Ryan Ellis writes for the Washington Examiner about the dubious activity of a large-scale Democratic funder.

In late July, Politico reported that Third Way, a self-described centrist political group, met with Democratic chiefs of staff in the United States Senate to brief them about the danger to President Joe Biden’s reelection if a third-party presidential candidate runs from the center. The whisper candidate of choice is Sen. Joe Manchin (D-WV). Another centrist group, No Labels, is reportedly looking to spend more than $70 million on such a bid.

Third Way is partnering with the Lincoln Project and Move On to block No Labels from getting third-party ballot access for Manchin or anyone else. This means a supposedly centrist organization (Third Way) is partnering with far-left groups for purely political reasons to block another centrist group from running a presidential campaign.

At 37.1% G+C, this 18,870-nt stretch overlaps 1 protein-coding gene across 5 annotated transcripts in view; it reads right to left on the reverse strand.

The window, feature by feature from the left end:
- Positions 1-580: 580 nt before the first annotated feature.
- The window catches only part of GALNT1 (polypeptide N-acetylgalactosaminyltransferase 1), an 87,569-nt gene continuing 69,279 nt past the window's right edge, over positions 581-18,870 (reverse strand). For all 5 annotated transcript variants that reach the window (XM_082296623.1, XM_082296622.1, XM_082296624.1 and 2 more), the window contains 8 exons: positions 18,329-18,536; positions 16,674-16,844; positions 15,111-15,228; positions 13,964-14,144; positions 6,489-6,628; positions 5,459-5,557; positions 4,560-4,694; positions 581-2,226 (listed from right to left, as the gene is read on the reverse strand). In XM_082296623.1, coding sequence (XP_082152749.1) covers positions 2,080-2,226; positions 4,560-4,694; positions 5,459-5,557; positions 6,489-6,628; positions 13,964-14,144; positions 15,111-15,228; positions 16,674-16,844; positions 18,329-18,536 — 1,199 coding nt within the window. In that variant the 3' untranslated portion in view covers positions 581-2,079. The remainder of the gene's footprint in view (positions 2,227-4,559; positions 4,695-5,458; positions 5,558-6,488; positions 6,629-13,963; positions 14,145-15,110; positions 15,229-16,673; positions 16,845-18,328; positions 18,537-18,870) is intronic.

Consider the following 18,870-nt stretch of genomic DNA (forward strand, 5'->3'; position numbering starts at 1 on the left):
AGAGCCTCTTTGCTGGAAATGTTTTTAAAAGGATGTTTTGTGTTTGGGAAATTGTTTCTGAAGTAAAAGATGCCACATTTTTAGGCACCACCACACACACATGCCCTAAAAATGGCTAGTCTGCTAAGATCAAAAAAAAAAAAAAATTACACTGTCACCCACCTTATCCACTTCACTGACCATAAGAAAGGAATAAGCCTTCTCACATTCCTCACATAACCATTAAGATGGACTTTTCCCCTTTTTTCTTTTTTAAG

What should raise some eyebrows both politically and legally is how Third Way is getting the money to launch this quixotic political effort. There’s no question it has the legal standing to do so — as a 501(c)(4) tax-exempt corporation, Third Way can participate explicitly in both legislation and election politics. That’s because most of the time, contributions to 501(c)(4) nonprofit organizations are derived from gifts made with after-tax dollars. It’s like you or I donating to a candidate or a political party, just by proxy.

But that’s not Third Way’s business model. According to the 990 tax forms filed by Third Way with the IRS, Third Way received $57 million in grants and contributions from 2019 to 2021. However, the lion’s share of this income, $36 million, or 63%, came from the Third Way Institute. This group is the 501(c)(3) sister corporation of Third Way. Unlike a 501(c)(4), donations to the Third Way Institute are tax-deductible. The price paid for tax deductibility is that TWI cannot engage substantively in lobbying or electioneering, including launching presidential campaigns.